I had ZERO interest in reading Big Magic since the last (and only) book I’ve read of Elizabeth Gilbert’s was Eat Pray Love and eight years later, I still haven’t gotten over how much I disliked that book.
You guys! This book is incredible. You heard it here first (or last).
I don’t self-identify as a creative, and a lot of the time, I feel like books about creative living totally miss the mark for me, but this book is more about making creativity, in whatever form that looks like for you, part of your life. She discusses early on a friend in her 40s who realized that the most alive she’d ever felt in her life was as a young teenager taking ice skating lessons. And so now, decades later, took it back up. She wasn’t trying to become a professional ice skater, she didn’t quit her job or divorce her husband or move across the world – she just started skating a few mornings a week before work and that brought a new sense of joy to her life.
That kind of creativity? I can get behind. (But if you’re a maker of some sort or actually ARE a creative, there’s a lot in this book for you too).
When Modern Mrs. Darcy mentioned it, she said she’d been warned that the book was “equal parts tough talk and woo-woo.” I was about half-way through the book when I read her post, and that description made me laugh out loud because it’s totally true.
Of course, because Elizabeth Gilbert is a writer, a lot of her examples of creative living have to do with being a writer, but most of her themes are totally applicable to whatever kind of creative life you want to have.
The book is over 250 pages, but it’s a totally easy and engaging read, almost like chatting with a friend for a few hours, and I loved every page of it (which, again, I kept looking up and thinking, “I can’t believe I’m loving this book by Elizabeth Gilbert so much”).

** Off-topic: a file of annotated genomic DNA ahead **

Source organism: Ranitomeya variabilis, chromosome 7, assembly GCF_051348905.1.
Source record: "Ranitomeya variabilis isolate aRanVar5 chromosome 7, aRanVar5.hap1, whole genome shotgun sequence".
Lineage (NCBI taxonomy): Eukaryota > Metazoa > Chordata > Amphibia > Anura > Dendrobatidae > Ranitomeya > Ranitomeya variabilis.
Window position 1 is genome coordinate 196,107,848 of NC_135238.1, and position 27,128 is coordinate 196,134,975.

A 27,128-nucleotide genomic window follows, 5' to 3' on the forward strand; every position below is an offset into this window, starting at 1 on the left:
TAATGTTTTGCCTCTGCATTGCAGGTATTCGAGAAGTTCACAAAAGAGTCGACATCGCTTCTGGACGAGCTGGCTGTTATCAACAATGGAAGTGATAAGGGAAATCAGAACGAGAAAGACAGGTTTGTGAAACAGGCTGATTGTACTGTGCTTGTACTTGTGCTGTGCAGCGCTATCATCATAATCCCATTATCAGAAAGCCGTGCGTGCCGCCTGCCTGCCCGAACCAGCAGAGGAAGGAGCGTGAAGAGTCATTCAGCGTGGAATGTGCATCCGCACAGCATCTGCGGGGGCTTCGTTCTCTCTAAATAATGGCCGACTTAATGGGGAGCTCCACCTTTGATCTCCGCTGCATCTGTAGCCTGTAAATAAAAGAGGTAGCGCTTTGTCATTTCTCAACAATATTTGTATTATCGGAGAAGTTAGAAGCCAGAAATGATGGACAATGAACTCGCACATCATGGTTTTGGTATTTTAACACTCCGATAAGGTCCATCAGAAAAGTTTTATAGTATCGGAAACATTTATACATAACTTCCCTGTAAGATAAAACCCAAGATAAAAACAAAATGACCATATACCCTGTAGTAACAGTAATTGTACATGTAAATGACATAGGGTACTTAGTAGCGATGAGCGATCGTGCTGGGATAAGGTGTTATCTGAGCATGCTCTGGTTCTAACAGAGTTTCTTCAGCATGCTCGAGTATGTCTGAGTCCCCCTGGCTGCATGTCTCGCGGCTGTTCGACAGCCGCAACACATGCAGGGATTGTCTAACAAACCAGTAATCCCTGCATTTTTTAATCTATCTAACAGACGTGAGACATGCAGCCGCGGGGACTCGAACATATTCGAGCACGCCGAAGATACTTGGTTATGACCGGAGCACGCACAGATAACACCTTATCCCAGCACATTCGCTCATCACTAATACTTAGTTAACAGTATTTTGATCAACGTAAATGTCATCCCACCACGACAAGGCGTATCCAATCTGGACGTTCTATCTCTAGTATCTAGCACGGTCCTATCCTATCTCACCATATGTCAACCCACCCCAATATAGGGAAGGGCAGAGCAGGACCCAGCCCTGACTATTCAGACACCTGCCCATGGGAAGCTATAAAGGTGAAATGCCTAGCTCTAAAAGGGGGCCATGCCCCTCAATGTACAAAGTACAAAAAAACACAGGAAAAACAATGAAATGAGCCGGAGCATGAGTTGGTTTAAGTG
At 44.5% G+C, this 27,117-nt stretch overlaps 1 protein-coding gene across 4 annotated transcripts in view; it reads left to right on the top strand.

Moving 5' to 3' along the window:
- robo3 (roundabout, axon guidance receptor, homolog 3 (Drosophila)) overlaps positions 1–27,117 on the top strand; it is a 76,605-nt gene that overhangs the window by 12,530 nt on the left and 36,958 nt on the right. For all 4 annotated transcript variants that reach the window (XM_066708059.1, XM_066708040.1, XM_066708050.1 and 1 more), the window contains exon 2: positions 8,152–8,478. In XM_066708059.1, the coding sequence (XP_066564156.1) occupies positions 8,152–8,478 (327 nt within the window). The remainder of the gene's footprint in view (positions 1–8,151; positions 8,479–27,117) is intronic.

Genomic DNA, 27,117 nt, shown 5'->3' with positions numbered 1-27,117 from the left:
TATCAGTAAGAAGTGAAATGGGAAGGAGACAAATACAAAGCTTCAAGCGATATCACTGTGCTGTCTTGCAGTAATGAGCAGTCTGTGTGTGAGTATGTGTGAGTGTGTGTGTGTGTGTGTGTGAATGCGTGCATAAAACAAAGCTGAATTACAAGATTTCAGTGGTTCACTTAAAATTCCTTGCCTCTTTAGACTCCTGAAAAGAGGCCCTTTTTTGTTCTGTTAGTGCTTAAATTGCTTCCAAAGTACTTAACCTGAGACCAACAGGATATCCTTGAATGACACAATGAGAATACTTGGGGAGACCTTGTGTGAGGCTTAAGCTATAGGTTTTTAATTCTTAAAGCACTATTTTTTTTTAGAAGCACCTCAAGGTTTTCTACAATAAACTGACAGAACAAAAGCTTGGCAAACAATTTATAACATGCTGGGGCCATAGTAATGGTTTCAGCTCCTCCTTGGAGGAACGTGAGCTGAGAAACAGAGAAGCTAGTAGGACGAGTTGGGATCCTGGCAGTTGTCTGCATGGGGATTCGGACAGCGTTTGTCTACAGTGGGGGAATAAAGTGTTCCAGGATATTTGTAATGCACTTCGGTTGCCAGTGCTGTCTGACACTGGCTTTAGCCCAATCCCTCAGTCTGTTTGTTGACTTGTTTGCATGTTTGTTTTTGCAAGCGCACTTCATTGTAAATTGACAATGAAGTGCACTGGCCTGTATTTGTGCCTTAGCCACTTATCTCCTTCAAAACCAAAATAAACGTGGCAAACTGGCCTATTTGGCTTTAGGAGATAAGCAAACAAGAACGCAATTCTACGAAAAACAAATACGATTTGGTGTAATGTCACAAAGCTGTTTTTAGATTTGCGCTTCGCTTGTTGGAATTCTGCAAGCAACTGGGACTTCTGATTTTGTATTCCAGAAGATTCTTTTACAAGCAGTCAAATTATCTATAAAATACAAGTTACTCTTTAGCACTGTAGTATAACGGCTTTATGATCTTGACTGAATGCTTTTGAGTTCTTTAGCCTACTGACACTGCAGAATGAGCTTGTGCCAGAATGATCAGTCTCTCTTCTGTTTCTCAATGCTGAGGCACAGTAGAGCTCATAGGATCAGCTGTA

Mainly, I loved her light-hearted approach to creativity. She totally rejects the idea that creativity has to be dark and painful – creating something should bring you joy, even if it’s hard work, and it definitely shouldn’t destroy your soul or your life or your relationships in the process.
And I appreciate her reassurance that “you are not required to save the world with your creativity. . . it also doesn’t have to be important.”
She had a great section where she talked about doing all the hard work between the amazing highs of wonderful creation and how that’s not an interruption. That hard work IS the process. I like that, even in Big Magic, as she terms it, there is just a whole lot of serious work that goes into making anything happen.
She says, “how you manage yourself between those bright moments, when things are’t going so great, is a measure of how devoted you are and how equipped you are for the weird demands of creative living.”
It really was such a tremendously good book that I found incredibly inspiring – it was the perfect thing to read as the year wound down and I started thinking about what I want to do in the new year. It made me feel optimistic, light-hearted, and ready to put in the time to accomplish things that are meaningful to me.
And it’s the kind of book where you’ll probably want to own your own copy, because there is so much good stuff to mark up as you read.
If you’ve read it, I’d love to hear what you thought!
Copy checked out from my local library